Course Review: ‘UX Basics’

Course Review: ‘UX Basics’

Lis Hubert teaches UX Basics on Treehouse
Read our review of UX Basics

Kimberley reviews the online course, “UX Basics” by Lis Hubert as part of our series of online UX course reviews.

Kimberley’s not a woman who gives perfect 10s away, but this course, an holistic introduction to the foundations of user experience, comes pretty close.

Editor’s note: The “UX Basics” course, was retired by Treehouse on August 31, 2018. It has since been replaced by “Introduction to Product Design” which we haven’t yet reviewed.

This is a review of the online course UX Basics by Lis Hubert, an introduction to the fundamentals of user experience.

This is part of our series of reviews of online UX courses.  Read some of our other reviews or see our full list of online UX courses.

Course Information

  • Course Name: UX Basics
  • Author: Lis Hubert
  • Hosted by: Treehouse
  • Length: 35 lectures, a combination of Lis presenting the material, slides and quizzes (90 minutes in total).
  • Intended Audience: Beginners to UX design.
  • What You’ll Learn: The history and purpose of User Experience, and a high-level idea of what UX is, what UX Designers can be expected to do “in the wild”, how they think, the type of work they do and an introduction to some of the key tools UXers use.
  • Assumed Knowledge: None, although Lis addresses participants as though they would have a genuine interest in the field.
  • Price: $25/month for all courses hosted on Treehouse, including this one.


Without gushing (OK, maybe a little bit), I found this course truly informative and insightful.

This is not a course that will teach you how to prototype or do wireframes—if you are looking for a how-to on these tools, this is not the course for you. Lis touches on what prototypes and wireframes are and how they are used, but more around how they fit into the context of a day-to-day UX role, and as part of a larger “connect-the-many-UX-dots”.

UX Basics Lis

The course provides an holistic introduction to the foundations of user experience, a field that has historically suffered from ambiguity and role title abuse. Lis seeks to take the ambiguity out of the term “user experience”, getting back to the bare bones of its history and providing an authentic perspective of what it is genuinely like “in the wild”.

The structure is extremely clear and intuitive. There are 5 core sections, each split into 7 salient steps. You can jump in and out of sections without losing continuity, as Lis tends to summarise the material at certain points of each section.

UX Basics slide

The course is interactive—there is a mix of video (where Lis presents) and slides. There are also 2 quizzes per section to break up the material and check for understanding. There is also a transcript of each of the slides and videos—perfect for differently-abled participants.

The course is more theoretical than practical and works as a snapshot of UX, however, there is not a great deal of discourse around “how do I make the jump into UX”. I daresay this was never Lis’s strategy—the course gives participants the foundation for UX understanding, and empowers participant to take charge of their own “next steps”.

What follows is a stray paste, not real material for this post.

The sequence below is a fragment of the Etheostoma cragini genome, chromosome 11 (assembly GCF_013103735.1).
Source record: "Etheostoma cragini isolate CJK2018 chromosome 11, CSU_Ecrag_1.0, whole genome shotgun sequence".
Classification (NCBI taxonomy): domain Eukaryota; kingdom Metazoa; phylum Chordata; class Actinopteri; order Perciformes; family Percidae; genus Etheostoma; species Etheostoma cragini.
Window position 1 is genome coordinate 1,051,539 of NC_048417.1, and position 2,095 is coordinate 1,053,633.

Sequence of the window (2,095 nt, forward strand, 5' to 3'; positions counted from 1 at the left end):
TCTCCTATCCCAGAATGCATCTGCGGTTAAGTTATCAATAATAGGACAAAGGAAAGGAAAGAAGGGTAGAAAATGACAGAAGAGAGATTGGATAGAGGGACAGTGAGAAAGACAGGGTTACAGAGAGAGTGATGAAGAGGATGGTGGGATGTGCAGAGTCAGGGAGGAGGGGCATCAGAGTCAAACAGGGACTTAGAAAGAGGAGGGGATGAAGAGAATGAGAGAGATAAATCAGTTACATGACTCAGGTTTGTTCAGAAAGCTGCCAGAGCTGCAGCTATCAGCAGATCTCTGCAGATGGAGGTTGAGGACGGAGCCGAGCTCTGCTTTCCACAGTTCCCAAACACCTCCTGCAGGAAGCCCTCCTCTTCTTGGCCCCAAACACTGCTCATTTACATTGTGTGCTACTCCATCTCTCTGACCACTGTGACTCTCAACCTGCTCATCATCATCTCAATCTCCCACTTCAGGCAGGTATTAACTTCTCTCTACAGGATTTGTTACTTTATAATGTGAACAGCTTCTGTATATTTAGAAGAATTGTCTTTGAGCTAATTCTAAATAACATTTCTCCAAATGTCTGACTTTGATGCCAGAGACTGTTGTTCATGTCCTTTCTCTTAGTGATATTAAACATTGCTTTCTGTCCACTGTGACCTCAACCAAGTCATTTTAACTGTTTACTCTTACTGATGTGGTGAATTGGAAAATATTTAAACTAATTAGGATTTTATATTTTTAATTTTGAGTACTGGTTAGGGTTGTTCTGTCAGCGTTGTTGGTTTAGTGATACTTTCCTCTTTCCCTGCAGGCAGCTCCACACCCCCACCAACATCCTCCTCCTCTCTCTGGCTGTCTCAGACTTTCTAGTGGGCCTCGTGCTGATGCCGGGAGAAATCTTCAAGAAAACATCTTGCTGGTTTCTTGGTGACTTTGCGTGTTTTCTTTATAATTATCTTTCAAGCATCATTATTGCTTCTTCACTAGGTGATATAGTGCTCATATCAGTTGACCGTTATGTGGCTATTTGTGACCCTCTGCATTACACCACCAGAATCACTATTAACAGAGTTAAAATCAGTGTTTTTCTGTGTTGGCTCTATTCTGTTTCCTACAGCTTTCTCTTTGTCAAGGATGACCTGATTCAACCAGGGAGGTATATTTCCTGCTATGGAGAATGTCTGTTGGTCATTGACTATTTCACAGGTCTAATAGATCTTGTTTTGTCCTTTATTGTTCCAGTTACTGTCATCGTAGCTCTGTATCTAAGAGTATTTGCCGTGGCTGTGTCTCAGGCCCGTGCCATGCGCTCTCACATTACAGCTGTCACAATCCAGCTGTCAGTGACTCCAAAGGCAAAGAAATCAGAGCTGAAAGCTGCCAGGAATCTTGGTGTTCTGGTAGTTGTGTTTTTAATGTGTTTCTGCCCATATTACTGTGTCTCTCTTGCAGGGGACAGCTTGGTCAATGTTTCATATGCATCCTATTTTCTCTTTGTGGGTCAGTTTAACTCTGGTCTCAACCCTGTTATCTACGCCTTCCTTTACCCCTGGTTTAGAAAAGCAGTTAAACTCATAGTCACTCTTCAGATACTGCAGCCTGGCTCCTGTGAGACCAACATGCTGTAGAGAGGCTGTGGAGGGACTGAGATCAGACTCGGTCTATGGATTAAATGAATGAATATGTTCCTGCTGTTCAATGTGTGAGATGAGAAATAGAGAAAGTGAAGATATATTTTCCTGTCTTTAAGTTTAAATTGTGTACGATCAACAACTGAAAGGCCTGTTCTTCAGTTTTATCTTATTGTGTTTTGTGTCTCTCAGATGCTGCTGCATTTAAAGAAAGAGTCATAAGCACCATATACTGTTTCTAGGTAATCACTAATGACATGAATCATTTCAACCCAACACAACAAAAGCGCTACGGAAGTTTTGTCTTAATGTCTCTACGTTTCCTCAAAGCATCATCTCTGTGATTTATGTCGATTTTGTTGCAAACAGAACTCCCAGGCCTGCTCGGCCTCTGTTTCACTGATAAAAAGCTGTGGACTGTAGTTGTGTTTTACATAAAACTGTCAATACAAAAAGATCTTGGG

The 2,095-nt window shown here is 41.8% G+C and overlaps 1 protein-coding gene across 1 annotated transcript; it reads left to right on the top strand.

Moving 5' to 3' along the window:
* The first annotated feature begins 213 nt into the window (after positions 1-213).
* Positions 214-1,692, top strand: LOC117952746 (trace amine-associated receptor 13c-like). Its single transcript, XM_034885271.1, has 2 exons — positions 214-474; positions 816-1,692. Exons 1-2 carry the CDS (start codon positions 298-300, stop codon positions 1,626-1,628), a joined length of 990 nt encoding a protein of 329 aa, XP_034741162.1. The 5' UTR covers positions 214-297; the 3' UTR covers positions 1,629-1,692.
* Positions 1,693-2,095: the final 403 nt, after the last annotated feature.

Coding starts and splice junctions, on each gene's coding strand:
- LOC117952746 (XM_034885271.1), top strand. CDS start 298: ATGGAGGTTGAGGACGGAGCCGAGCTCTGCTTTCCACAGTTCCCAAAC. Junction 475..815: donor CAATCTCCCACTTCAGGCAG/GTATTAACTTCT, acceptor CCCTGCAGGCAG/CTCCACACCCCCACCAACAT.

UX Basics Quiz

The Presenter

Lis is an accomplished UX Designer, Information Architect, and Strategy Consultant, as well as being a professional and engaging speaker. Her voice is clear, straightforward and welcoming.

The Target Audience

This course targets those interested in UX, and keen to learn more about it—either to forge a career as a UX designer, or just to understand the field better and fold some of the ideas into their current job as a developer, graphic designer, marketer, or something else. While no prerequisites are specified, a genuine interest in UX is assumed. For experienced UXers, this course may not give the depth needed to expand your UX toolkit or further your career.


  • The content is informative and the structure is intuitive and clear;
  • Lis’s presentation skills are professional, authoritative and engaging without being patronising or boring; and
  • It goes back to basics, providing participants with a clear history and context for UX.
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  • If you pass one of the quizzes but didn’t get all answers correct, the course doesn’t give you the answers to the questions you got wrong.
  • The course may have benefited from more exercises to break up the material, but this is a small gripe.
  • It is a holistic introduction suitable for UX beginners, but isn’t an in-depth how-to around UX tools or specific practices.


Overall, UX Basics is a terrific overview of UX. I enjoyed this course very much and came away from it with an even more articulate understanding of UX as well as its context in organisations. As I found Lis to be so engaging, I didn’t mind the bulk of the course being her talking behind a desk. There was a decent enough mix of professionally constructed slides and quizzes to break up the content.

The course doesn’t delve deeply into the finer points of user experience, or the tools used (and it doesn’t pretend to be) but it does give a robust overview of the UX field.

  • Content (how useful, up to date, practical, and comprehensive): 9/10
  • Delivery (presentation style, pace, clarity, authority): 9/10
  • Production (video quality, audio quality, editing): 9/10
  • Overall rating: I’m not the kind of lady who gives perfect 10s away, but this was pretty close! 9/10

Take this course.

The UX Basics course is hosted at Treehouse.

Note: This post contains affiliate links, so if you do decide to enrol in the course, we’ll receive a percentage of the sale (with no cost to you) to help pay the UX Mastery bills.

Written by
Luke Chambers
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